In Freud, we potentially see the most obscure and outrageous claims of symbols having hidden meanings. Freud, however, was not creative nor did he demonstrate higher order critical thinking skills when it came to giving new meaning to symbols. Instead, he insisted that all elongated objects were references to penises and all objects with an opening were references to vaginas. Needless to say, his interpretations totally lack research into historical and cultural contexts in which symbols were made. To put it mildly, he was equivalent to an art therapist insisting that a small figure in a corner of the page was indicative of low self esteem without giving regard to the art maker’s intentions of wanting room to move.

Despite obvious flaws in his theories, Freud went on to be the founding cult leader of psychoanalysis. Many of his followers were also interested in occultism and viewed Freud’s explanations of hidden meanings in art, dreams, literature, and other creative expressions to be truisms that had been lost in time. Personally, if Freud was a student in one of my Art history classes, I would fail him. 

Food for though: In my casual observations as a teacher, I have noted that people seem to view Montessori as being some airy-fairy, new age education system, and conversely, they view Freud as being a man of science. However, when the theories of child development are compared, there is a lot more evidence to suggest Freud was the ungrounded, airy-fairy one, and Montessori was a practical minded scientist. 

PART SEVENTEEN: Jung, Freud’s Protege

Previous Posts

Exploring Occult Symbolism From a History and Herstory Perspective of Education: Part 15 -Industry Revolution and Female Artists

Exploring Occult Symbolism From a History and Herstory Perspective of Education: Part 14 – Female Academics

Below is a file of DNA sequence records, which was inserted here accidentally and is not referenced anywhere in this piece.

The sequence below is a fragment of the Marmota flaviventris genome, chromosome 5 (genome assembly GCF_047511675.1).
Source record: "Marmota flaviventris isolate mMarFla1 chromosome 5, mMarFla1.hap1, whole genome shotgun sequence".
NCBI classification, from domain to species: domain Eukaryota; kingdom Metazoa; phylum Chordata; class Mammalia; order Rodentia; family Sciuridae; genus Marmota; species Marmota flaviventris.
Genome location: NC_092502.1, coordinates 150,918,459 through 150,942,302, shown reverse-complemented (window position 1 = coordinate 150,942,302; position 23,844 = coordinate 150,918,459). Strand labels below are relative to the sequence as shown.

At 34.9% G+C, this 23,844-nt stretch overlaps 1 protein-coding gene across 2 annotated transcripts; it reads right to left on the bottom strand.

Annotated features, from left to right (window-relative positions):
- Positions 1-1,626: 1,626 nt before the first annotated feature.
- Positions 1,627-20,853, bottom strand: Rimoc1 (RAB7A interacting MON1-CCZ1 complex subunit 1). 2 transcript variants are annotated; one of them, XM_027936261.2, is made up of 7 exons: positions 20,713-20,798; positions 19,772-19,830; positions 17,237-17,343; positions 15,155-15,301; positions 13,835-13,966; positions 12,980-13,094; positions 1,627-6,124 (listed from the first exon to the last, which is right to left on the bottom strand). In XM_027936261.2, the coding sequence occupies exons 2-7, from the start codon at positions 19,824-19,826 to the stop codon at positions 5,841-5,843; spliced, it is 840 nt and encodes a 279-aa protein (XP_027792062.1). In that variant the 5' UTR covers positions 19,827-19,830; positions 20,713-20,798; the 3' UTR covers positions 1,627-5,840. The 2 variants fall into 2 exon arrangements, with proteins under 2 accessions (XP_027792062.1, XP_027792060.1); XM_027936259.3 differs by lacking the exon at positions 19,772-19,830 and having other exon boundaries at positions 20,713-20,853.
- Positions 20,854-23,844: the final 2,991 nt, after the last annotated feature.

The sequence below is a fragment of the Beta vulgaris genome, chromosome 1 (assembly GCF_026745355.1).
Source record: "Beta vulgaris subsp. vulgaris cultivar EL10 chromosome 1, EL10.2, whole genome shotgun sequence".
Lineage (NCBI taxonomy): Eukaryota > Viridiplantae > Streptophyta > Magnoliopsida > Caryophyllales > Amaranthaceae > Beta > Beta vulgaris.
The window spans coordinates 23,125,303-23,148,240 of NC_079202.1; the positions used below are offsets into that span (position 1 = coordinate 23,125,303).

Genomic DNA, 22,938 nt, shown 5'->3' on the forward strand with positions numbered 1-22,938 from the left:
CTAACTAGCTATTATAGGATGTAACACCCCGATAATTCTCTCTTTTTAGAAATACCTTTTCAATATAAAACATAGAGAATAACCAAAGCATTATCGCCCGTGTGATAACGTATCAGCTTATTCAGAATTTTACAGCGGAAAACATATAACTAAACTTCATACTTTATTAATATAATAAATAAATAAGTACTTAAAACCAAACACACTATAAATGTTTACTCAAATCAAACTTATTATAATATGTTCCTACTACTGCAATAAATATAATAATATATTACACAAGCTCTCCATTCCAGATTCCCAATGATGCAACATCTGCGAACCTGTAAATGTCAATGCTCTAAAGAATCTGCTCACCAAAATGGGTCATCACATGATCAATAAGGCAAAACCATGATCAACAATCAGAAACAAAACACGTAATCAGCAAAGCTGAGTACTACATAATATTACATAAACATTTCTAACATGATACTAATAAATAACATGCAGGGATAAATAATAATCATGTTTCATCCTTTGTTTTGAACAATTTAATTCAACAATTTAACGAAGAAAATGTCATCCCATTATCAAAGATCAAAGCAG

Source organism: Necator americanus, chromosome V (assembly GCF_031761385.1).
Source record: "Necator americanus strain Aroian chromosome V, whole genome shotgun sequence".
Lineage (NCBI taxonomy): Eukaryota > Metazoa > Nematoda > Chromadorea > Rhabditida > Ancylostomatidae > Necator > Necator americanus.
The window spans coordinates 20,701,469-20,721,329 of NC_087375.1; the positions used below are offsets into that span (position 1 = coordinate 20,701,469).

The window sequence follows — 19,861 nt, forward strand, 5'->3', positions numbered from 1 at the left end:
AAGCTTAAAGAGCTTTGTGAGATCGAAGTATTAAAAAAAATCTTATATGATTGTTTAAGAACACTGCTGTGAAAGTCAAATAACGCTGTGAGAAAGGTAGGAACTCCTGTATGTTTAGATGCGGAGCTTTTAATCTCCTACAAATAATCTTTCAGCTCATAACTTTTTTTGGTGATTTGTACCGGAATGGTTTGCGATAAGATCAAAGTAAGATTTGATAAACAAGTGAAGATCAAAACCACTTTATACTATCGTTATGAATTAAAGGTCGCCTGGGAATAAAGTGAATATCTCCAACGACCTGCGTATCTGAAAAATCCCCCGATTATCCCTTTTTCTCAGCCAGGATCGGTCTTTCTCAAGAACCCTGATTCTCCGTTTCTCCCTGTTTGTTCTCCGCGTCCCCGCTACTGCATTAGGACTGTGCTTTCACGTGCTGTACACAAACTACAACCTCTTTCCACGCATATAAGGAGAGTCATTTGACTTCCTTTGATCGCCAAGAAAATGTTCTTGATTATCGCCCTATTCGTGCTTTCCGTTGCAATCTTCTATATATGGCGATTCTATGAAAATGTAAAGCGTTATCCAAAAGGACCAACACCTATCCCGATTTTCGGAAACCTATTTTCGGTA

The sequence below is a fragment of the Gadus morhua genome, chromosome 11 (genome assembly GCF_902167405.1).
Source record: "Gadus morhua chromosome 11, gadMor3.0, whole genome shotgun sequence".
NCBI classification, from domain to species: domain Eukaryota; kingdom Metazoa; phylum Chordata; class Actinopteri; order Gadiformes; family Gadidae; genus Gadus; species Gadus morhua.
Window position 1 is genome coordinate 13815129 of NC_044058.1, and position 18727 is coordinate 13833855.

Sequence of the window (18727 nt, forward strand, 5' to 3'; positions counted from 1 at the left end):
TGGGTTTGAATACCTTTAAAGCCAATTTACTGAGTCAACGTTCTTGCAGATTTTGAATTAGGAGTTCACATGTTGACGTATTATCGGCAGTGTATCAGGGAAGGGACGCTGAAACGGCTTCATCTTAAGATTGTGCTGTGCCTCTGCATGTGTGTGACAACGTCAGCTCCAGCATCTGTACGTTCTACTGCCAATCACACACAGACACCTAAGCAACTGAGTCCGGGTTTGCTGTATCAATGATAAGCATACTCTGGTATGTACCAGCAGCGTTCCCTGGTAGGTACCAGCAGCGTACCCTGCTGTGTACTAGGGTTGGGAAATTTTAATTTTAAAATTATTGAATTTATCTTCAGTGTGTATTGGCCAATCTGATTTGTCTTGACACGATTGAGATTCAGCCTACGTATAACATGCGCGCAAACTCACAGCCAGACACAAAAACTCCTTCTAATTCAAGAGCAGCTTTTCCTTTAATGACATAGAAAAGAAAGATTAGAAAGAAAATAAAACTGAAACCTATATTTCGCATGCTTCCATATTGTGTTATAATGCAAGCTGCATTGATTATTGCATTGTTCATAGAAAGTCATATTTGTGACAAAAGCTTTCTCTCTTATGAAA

Exploring Occult Symbolism From a History and Herstory Perspective of Education: Part 13 – Melting Pot

Exploring Occult Symbolism From a History and Herstory Perspective of Education: Part 12 -Renaissance Artists

Exploring Occult Symbolism From a History and Herstory Perspective of Education: Part 11 – A Return to Aristotle (Or Did We Ever Leave?)

Exploring Occult Symbolism From a History and Herstory Perspective of Education: Part 10 – Personal Declaration of Faith

Exploring Occult Symbolism From a History and Herstory Perspective of Education: Part 9 – Christianity and Disease

Exploring Occult Symbolism From a History and Herstory Perspective of Education: Part 8 – Dante Alighieri and the Virgin Mother

Exploring Occult Symbolism From a History and Herstory Perspective of Education: Part 7 – Dominican Monks & Thomas Aquinas

Exploring Occult Symbolism From a History and Herstory Perspective of Education: Part 6 – Social Considerations

Exploring Occult Symbolism From a History and Herstory Perspective of Education: Part 5 – Christianity

Exploring Occult Symbolism From a History and Herstory Perspective of Education: Part 4 – Gender and Education

Exploring Occult Symbolism From a History and Herstory Perspective of Education: Part 3 – History of Education (Western Version)